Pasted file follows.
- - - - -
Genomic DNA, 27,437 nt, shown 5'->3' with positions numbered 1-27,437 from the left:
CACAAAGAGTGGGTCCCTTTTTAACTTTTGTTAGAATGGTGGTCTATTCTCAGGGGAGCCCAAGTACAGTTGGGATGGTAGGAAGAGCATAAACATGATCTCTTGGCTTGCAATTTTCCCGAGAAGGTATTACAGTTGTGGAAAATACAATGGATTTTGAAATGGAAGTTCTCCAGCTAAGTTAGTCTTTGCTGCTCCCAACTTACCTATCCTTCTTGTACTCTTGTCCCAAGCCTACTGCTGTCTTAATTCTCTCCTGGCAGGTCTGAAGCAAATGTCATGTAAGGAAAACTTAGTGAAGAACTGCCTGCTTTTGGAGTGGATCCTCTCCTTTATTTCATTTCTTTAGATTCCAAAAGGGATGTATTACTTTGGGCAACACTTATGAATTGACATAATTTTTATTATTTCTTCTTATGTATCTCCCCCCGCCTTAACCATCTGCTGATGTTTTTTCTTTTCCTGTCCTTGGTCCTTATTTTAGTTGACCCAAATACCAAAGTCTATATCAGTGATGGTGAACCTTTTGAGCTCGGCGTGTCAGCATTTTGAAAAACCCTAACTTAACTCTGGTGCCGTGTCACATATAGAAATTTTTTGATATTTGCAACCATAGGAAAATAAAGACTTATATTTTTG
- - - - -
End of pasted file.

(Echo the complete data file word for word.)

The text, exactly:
Genomic DNA, 27,437 nt, shown 5'->3' with positions numbered 1-27,437 from the left:
CACAAAGAGTGGGTCCCTTTTTAACTTTTGTTAGAATGGTGGTCTATTCTCAGGGGAGCCCAAGTACAGTTGGGATGGTAGGAAGAGCATAAACATGATCTCTTGGCTTGCAATTTTCCCGAGAAGGTATTACAGTTGTGGAAAATACAATGGATTTTGAAATGGAAGTTCTCCAGCTAAGTTAGTCTTTGCTGCTCCCAACTTACCTATCCTTCTTGTACTCTTGTCCCAAGCCTACTGCTGTCTTAATTCTCTCCTGGCAGGTCTGAAGCAAATGTCATGTAAGGAAAACTTAGTGAAGAACTGCCTGCTTTTGGAGTGGATCCTCTCCTTTATTTCATTTCTTTAGATTCCAAAAGGGATGTATTACTTTGGGCAACACTTATGAATTGACATAATTTTTATTATTTCTTCTTATGTATCTCCCCCCGCCTTAACCATCTGCTGATGTTTTTTCTTTTCCTGTCCTTGGTCCTTATTTTAGTTGACCCAAATACCAAAGTCTATATCAGTGATGGTGAACCTTTTGAGCTCGGCGTGTCAGCATTTTGAAAAACCCTAACTTAACTCTGGTGCCGTGTCACATATAGAAATTTTTTGATATTTGCAACCATAGGAAAATAAAGACTTATATTTTTG